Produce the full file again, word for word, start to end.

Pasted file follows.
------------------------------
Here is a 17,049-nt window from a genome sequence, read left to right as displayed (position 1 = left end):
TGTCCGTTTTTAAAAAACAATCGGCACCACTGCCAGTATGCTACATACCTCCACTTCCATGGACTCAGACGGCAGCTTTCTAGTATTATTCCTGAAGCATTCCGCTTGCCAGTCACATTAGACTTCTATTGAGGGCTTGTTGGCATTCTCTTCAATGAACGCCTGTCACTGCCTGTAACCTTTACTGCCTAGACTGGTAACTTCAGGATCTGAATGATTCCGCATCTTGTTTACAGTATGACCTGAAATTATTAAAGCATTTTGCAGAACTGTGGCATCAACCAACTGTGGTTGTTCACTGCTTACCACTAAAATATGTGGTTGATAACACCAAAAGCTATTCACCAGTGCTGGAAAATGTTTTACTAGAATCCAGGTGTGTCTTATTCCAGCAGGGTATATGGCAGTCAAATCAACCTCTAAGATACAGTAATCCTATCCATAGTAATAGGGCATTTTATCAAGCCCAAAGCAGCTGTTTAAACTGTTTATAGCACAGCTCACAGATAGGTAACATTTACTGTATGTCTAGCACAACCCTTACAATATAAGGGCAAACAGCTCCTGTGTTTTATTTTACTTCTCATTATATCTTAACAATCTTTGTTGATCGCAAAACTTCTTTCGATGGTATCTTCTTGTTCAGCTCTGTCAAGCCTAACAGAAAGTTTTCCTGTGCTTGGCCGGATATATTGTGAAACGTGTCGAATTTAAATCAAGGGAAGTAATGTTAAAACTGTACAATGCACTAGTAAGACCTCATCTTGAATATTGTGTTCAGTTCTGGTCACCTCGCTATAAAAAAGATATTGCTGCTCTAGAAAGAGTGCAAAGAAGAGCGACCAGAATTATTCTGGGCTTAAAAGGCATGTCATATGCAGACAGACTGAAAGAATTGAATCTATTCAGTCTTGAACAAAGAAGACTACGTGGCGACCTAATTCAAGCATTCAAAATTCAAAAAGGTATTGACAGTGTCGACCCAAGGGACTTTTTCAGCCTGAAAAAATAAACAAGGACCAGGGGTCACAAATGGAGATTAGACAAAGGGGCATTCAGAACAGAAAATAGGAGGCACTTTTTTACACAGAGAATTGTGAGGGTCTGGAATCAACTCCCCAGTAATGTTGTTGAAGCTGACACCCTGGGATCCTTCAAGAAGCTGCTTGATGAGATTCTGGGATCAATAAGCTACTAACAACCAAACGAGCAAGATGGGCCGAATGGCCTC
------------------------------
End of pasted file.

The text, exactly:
Here is a 17,049-nt window from a genome sequence, read left to right as displayed (position 1 = left end):
TGTCCGTTTTTAAAAAACAATCGGCACCACTGCCAGTATGCTACATACCTCCACTTCCATGGACTCAGACGGCAGCTTTCTAGTATTATTCCTGAAGCATTCCGCTTGCCAGTCACATTAGACTTCTATTGAGGGCTTGTTGGCATTCTCTTCAATGAACGCCTGTCACTGCCTGTAACCTTTACTGCCTAGACTGGTAACTTCAGGATCTGAATGATTCCGCATCTTGTTTACAGTATGACCTGAAATTATTAAAGCATTTTGCAGAACTGTGGCATCAACCAACTGTGGTTGTTCACTGCTTACCACTAAAATATGTGGTTGATAACACCAAAAGCTATTCACCAGTGCTGGAAAATGTTTTACTAGAATCCAGGTGTGTCTTATTCCAGCAGGGTATATGGCAGTCAAATCAACCTCTAAGATACAGTAATCCTATCCATAGTAATAGGGCATTTTATCAAGCCCAAAGCAGCTGTTTAAACTGTTTATAGCACAGCTCACAGATAGGTAACATTTACTGTATGTCTAGCACAACCCTTACAATATAAGGGCAAACAGCTCCTGTGTTTTATTTTACTTCTCATTATATCTTAACAATCTTTGTTGATCGCAAAACTTCTTTCGATGGTATCTTCTTGTTCAGCTCTGTCAAGCCTAACAGAAAGTTTTCCTGTGCTTGGCCGGATATATTGTGAAACGTGTCGAATTTAAATCAAGGGAAGTAATGTTAAAACTGTACAATGCACTAGTAAGACCTCATCTTGAATATTGTGTTCAGTTCTGGTCACCTCGCTATAAAAAAGATATTGCTGCTCTAGAAAGAGTGCAAAGAAGAGCGACCAGAATTATTCTGGGCTTAAAAGGCATGTCATATGCAGACAGACTGAAAGAATTGAATCTATTCAGTCTTGAACAAAGAAGACTACGTGGCGACCTAATTCAAGCATTCAAAATTCAAAAAGGTATTGACAGTGTCGACCCAAGGGACTTTTTCAGCCTGAAAAAATAAACAAGGACCAGGGGTCACAAATGGAGATTAGACAAAGGGGCATTCAGAACAGAAAATAGGAGGCACTTTTTTACACAGAGAATTGTGAGGGTCTGGAATCAACTCCCCAGTAATGTTGTTGAAGCTGACACCCTGGGATCCTTCAAGAAGCTGCTTGATGAGATTCTGGGATCAATAAGCTACTAACAACCAAACGAGCAAGATGGGCCGAATGGCCTC